Quick anecdote to kick off today’s post.
In a small town in the midwest there are two plumbers: Jim and Jason. Both are 50 years old, and both are married with two kids who will someday go to college.
Jim and Jason are both great at their trade. They are available when needed, charge a fair price for stellar work, and are well liked in the community. They have the exact same number of customers in any given year, and both produce the exact same amount of revenue.
Their interest in building their respective businesses is where they differ. Not from a revenue or growth standpoint, but from an operational standpoint. Hiring & training support staff and new plumbers. Systematizing and building process efficiencies. Jim is hell bent on streamlining his business in an attempt to organize & simplify his work. Jason is uninterested – he cares more about the customers and the work, and doesn’t mind when his professional world is hectic.
Now let’s fast forward 15 years. Jim and Jason have brought in the exact same amount of revenue over the last 15 years. But Jim has been far more efficient with how that revenue has been distributed. He has systems, procedures, and operations built out to where his only duty is jumping in the car and driving out to see his customers. Because of that he’s been free to spend more time with his family, and has packaged his business in a way that’s attractive to buyers. He could sell to his employees or another party, and reap the value of the enterprise value he’s built. The funds will contribute to his lifestyle in retirement.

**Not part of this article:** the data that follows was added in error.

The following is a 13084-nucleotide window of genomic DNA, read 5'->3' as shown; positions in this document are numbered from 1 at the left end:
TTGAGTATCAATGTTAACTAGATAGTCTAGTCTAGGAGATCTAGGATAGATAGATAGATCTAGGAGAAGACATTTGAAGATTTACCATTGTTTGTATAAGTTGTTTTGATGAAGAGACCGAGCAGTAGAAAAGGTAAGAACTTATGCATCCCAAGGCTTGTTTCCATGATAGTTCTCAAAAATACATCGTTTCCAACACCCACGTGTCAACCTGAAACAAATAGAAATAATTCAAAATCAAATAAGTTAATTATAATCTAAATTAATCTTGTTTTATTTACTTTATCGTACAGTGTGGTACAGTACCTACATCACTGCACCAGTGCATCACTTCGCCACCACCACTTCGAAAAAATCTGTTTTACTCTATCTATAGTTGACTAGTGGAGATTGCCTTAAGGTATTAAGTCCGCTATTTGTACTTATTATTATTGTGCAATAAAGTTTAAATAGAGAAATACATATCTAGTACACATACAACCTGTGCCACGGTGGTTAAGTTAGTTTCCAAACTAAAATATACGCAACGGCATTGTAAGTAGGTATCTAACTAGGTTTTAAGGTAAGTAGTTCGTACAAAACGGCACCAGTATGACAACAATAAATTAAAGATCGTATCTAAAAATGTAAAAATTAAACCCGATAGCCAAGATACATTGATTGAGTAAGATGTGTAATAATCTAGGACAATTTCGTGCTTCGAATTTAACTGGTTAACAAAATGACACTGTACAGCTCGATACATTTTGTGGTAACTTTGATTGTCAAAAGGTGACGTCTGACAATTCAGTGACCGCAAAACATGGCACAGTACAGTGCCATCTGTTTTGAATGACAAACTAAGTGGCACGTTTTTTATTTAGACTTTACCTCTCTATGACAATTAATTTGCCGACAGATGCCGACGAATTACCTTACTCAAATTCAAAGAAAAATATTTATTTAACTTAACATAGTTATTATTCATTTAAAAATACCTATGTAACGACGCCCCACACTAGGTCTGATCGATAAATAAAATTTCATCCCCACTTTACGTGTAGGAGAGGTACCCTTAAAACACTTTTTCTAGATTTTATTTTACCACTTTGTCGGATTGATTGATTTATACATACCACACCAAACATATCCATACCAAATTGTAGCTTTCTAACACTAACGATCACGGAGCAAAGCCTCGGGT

Jason is ready to retire, but hasn’t been able to squirrel enough funds away to stop working. He’s not been able to delegate much of his work to employees, and has virtually no systems or processes in place. He realizes that in order for someone else to take over his business they would need to spend time – at least a year – working side by side to understand how he has everything set up. Jason’s had to work twice as hard to produce the same revenue as Jim. He’s enjoyed far less time with his family and his health has suffered.
It’s not surprising that a tightly run business creates more value. What is surprising to many small business owners is the fact that failing to tighten up operations could be the difference between capitalizing on years of hard work by selling versus walking away with nothing.
Which gets us to the point of today’s post: your business is an investment.
The Driver of Business Value
The difference between Jim and Jason’s approaches doesn’t seem like much at first, but the divide grows wider every year. And eventually, when they both start thinking about hanging up their cleats, it’s a chasm. Jim has something with real value than can be packaged and sold. Jason does not.
Plus, not only will Jim have some more cash in the retirement kitty, he’ll also look back on a much less stressful career. He had systems in place, and people in place to assist. These systems and operations were streamlined, and in the end took over a lot of the work for him. (And later on, for the buyer of his business too).
Remember, Jim and Jason’s businesses are remarkably similar. They have the exact same amount of revenue, number of customers served each year, and expenses. They operate in the same region, and take home the exact same amount in income & profits each year. Same goes for their equipment, inventory, hard assets, and debts.